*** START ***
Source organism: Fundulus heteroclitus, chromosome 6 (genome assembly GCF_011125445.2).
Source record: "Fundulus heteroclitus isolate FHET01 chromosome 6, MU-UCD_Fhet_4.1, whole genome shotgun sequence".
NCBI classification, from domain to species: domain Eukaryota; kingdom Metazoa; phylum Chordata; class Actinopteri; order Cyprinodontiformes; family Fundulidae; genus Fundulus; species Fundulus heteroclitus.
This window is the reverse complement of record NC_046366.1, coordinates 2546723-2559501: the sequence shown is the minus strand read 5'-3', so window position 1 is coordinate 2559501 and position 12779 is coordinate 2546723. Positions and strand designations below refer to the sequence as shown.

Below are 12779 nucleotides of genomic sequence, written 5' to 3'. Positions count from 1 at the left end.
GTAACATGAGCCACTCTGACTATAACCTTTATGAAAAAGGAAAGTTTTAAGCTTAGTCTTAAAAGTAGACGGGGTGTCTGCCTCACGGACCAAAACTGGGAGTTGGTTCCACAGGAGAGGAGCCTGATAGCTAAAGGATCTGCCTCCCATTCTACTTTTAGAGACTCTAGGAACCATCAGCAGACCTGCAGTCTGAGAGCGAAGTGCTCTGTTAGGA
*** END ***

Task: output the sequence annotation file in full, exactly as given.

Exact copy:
Source organism: Fundulus heteroclitus, chromosome 6 (genome assembly GCF_011125445.2).
Source record: "Fundulus heteroclitus isolate FHET01 chromosome 6, MU-UCD_Fhet_4.1, whole genome shotgun sequence".
NCBI classification, from domain to species: domain Eukaryota; kingdom Metazoa; phylum Chordata; class Actinopteri; order Cyprinodontiformes; family Fundulidae; genus Fundulus; species Fundulus heteroclitus.
This window is the reverse complement of record NC_046366.1, coordinates 2546723-2559501: the sequence shown is the minus strand read 5'-3', so window position 1 is coordinate 2559501 and position 12779 is coordinate 2546723. Positions and strand designations below refer to the sequence as shown.

Below are 12779 nucleotides of genomic sequence, written 5' to 3'. Positions count from 1 at the left end.
GTAACATGAGCCACTCTGACTATAACCTTTATGAAAAAGGAAAGTTTTAAGCTTAGTCTTAAAAGTAGACGGGGTGTCTGCCTCACGGACCAAAACTGGGAGTTGGTTCCACAGGAGAGGAGCCTGATAGCTAAAGGATCTGCCTCCCATTCTACTTTTAGAGACTCTAGGAACCATCAGCAGACCTGCAGTCTGAGAGCGAAGTGCTCTGTTAGGA